The Reagan Administration, signaling its willingness to step up the search for a Middle East peace, said today that it is "looking into the possibility" of talking to a joint Palestinian-Jordanian delegation if it would lead to direct peace talks with Israel.
"We are exploring how such a delegation can be put together, what the substantive basis of such a delegation should be," said Edward Djerejian, the deputy State Department spokesman.
But Djerejian said the delegation could not include members of the Palestine Liberation Organization, as suggested by Egyptian President Hosni Mubarak. However, other officials, who insisted on not being identified, said it might include Palestinians approved by PLO chief Yasser Arafat.
Hussein May Visit U.S.
Meanwhile, Jordanian Foreign Minister Taher Masri disclosed here that King Hussein may visit Washington soon to press demands of moderate Arab leaders for new involvement by the Reagan Administration in the search for a Middle East peace.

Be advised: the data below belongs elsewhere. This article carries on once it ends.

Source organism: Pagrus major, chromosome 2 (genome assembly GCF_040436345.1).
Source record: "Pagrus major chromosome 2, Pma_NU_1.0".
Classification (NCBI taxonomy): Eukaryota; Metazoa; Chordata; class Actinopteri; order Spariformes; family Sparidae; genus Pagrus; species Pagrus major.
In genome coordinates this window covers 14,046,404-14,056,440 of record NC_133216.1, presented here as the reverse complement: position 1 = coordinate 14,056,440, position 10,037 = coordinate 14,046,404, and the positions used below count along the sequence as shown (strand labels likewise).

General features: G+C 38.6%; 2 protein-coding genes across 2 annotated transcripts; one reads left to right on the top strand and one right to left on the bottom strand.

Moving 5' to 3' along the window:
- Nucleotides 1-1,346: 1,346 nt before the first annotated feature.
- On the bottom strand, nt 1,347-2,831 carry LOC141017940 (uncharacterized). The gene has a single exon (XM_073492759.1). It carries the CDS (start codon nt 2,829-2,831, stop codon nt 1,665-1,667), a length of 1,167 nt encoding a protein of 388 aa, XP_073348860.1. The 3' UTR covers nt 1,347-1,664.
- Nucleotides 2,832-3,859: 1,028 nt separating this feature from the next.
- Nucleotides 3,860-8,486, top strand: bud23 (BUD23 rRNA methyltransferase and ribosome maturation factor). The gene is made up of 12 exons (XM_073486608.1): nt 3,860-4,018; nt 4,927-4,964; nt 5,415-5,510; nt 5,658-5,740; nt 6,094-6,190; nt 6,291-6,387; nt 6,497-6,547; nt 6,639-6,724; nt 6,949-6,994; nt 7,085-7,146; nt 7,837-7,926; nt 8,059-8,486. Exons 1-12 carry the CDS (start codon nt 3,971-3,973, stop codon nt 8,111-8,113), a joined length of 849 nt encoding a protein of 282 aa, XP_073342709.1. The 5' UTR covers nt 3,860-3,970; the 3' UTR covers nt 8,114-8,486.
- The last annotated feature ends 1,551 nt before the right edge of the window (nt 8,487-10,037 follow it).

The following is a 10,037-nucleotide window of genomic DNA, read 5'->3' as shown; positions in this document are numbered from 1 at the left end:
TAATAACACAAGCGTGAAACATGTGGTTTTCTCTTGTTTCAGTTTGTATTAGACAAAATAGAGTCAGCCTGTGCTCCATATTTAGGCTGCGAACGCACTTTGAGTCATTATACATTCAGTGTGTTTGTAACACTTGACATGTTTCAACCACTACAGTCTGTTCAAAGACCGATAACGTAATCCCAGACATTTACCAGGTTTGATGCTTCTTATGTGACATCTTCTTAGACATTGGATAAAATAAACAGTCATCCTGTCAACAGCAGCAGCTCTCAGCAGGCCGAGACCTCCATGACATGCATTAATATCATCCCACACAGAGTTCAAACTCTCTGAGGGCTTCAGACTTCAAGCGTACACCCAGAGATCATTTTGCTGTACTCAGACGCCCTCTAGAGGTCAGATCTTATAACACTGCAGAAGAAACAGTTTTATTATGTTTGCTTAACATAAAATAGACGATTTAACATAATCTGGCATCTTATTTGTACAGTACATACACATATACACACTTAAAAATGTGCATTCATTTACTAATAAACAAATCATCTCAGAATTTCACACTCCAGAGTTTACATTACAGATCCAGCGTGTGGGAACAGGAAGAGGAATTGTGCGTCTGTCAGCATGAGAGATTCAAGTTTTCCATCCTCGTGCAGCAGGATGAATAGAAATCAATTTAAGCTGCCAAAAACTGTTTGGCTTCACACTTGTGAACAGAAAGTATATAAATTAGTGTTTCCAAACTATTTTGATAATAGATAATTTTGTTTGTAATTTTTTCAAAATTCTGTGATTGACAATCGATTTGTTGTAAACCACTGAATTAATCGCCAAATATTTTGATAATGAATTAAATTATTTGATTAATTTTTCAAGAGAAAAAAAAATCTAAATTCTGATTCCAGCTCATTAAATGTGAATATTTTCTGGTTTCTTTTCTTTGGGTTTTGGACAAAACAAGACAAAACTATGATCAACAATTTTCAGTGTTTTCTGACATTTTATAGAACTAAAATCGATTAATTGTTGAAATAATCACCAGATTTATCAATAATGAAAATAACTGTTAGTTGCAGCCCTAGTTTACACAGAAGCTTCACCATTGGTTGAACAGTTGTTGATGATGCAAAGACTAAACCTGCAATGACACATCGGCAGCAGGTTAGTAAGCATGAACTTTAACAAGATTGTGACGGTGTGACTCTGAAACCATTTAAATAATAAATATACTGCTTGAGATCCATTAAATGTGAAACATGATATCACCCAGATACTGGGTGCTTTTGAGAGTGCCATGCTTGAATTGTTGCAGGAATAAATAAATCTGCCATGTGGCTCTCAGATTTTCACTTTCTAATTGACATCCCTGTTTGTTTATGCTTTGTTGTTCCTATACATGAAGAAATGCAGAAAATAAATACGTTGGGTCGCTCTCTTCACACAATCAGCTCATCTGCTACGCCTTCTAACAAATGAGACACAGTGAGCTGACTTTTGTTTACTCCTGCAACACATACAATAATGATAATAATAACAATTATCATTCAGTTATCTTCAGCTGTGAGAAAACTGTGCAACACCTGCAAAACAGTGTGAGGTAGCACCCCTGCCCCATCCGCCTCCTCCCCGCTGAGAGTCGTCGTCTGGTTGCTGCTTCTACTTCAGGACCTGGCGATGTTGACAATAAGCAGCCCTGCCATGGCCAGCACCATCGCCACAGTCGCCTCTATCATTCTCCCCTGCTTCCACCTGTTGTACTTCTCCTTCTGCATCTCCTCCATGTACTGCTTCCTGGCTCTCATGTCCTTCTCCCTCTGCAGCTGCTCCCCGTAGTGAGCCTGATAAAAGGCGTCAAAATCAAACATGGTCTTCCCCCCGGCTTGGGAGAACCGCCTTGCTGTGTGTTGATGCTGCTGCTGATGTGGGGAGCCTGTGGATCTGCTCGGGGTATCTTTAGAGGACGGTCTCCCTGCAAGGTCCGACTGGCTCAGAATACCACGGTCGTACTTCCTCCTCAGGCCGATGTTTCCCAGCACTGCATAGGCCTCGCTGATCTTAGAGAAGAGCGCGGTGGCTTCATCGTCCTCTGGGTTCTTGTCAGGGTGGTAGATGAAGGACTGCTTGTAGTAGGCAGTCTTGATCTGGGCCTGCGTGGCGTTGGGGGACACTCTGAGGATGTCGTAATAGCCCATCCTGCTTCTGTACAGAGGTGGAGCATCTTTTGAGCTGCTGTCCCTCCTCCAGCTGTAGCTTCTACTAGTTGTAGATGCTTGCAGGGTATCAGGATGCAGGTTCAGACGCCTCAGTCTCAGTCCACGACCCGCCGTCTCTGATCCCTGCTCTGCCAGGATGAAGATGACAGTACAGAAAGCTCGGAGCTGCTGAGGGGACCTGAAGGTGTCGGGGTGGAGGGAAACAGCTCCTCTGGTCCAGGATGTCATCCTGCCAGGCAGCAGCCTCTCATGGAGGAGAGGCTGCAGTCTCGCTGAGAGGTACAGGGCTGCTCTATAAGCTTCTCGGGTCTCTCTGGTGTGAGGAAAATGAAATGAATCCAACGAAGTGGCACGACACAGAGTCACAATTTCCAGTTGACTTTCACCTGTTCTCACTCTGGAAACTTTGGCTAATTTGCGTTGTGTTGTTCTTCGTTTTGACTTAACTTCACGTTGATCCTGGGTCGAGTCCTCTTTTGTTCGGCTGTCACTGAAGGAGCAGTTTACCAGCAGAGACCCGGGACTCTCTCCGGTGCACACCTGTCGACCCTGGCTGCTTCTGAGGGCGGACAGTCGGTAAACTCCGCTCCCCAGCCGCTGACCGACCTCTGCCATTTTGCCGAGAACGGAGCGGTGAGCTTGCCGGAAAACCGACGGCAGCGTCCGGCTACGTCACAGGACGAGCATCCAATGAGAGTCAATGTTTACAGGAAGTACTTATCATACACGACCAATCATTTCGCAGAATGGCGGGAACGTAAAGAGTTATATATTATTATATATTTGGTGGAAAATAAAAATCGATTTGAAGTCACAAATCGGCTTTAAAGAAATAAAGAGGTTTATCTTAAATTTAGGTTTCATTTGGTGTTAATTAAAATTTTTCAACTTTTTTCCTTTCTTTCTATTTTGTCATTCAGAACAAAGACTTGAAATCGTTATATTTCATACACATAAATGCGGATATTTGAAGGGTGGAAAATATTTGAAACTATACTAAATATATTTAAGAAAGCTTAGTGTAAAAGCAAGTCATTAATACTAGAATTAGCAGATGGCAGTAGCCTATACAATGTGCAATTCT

Masri told reporters the visit will depend partly on the outcome of talks he will hold with Administration officials this week. He meets with Secretary of State George P. Shultz on Wednesday.
Masri said a positive American response is needed to the Feb. 11 agreement between Hussein and Arafat. He said Arafat had agreed for the first time to seek a peaceful settlement with Israel over the Israeli-occupied West Bank and to do so in association with Jordan.
The Administration has said Arafat was not explicit enough in the agreement's recognition of Israel.
But Masri said, "Israel is occupying our territory, not only the West Bank, but also other territories. . . . It is not a matter of recognizing Israel or not recognizing Israel, but it is how much we can get of our land (in exchange for a decision) to recognize Israel."